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palpably deformed by fictions and exaggerations as to be hardly deserving of attention.[1]

It is clear that, in the year 208, B.C., at least, Hasdrubal out-manoeuvred Publius Scipio, who held the command of the Roman forces in Spain, and whose object was to prevent him from passing the Pyrenees and marching upon Italy. Scipio expected that Hasdrubal would attempt the nearest route along the coast of the Mediterranean; and he therefore carefully fortified and guarded the passes of the eastern Pyrenees. But Hasdrubal passed these mountains near their western extremity; and then, with a considerable force of Spanish infantry, with a small number of African troops, with some elephants and much treasure, he marched, not directly towards the coast of the Mediterranean, but in a north-eastern line towards the centre of Gaul. He halted for the winter in the territory of the Arverni, the modern Auvergne, and conciliated or purchased the good will of the Gauls in that region, so far that he not only found friendly winter-quarters among them, but great numbers of them enlisted under him; and on the approach of spring, marched with him to invade Italy.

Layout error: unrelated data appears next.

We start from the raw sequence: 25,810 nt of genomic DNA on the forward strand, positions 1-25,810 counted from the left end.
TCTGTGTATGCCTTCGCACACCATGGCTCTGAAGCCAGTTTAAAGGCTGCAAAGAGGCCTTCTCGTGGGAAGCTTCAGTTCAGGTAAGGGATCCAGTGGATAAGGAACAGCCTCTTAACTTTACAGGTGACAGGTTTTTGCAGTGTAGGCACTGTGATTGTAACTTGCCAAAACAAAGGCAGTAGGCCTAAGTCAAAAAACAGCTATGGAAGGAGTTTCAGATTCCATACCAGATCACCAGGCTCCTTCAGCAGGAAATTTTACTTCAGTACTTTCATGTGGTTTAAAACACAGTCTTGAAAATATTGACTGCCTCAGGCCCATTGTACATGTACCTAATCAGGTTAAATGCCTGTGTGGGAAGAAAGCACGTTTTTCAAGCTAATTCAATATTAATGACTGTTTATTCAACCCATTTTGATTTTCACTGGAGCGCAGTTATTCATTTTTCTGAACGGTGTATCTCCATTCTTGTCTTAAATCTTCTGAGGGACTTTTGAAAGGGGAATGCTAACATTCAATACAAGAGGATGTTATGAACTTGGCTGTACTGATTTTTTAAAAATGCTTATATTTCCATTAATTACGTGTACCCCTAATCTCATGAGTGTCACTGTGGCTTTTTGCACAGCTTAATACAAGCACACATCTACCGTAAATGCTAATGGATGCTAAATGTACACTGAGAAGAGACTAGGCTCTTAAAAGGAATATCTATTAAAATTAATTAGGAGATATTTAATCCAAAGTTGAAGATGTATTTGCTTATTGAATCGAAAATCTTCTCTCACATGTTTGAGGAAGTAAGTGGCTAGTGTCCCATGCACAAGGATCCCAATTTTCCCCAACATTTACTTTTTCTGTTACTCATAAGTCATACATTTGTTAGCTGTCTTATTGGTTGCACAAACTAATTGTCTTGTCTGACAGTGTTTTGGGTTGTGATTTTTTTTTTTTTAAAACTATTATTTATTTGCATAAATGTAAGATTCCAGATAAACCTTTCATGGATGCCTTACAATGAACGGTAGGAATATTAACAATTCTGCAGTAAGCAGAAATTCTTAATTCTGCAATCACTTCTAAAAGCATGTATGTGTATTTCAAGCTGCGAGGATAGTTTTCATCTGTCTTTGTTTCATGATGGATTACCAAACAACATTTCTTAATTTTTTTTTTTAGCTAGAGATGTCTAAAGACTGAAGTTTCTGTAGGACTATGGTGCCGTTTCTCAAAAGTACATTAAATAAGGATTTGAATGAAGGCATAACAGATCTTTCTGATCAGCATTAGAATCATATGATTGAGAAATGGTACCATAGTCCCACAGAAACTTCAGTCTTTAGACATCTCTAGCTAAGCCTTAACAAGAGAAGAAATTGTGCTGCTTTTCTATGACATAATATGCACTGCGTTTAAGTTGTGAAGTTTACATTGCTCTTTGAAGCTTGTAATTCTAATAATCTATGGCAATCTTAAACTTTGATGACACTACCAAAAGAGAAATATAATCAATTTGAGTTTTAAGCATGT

By thus entering Gaul at the south-west, and

  1. See the excellent criticisms of Sir Walter Raleigh on this, in his "History of the World," book v. chap. iii. sec. 11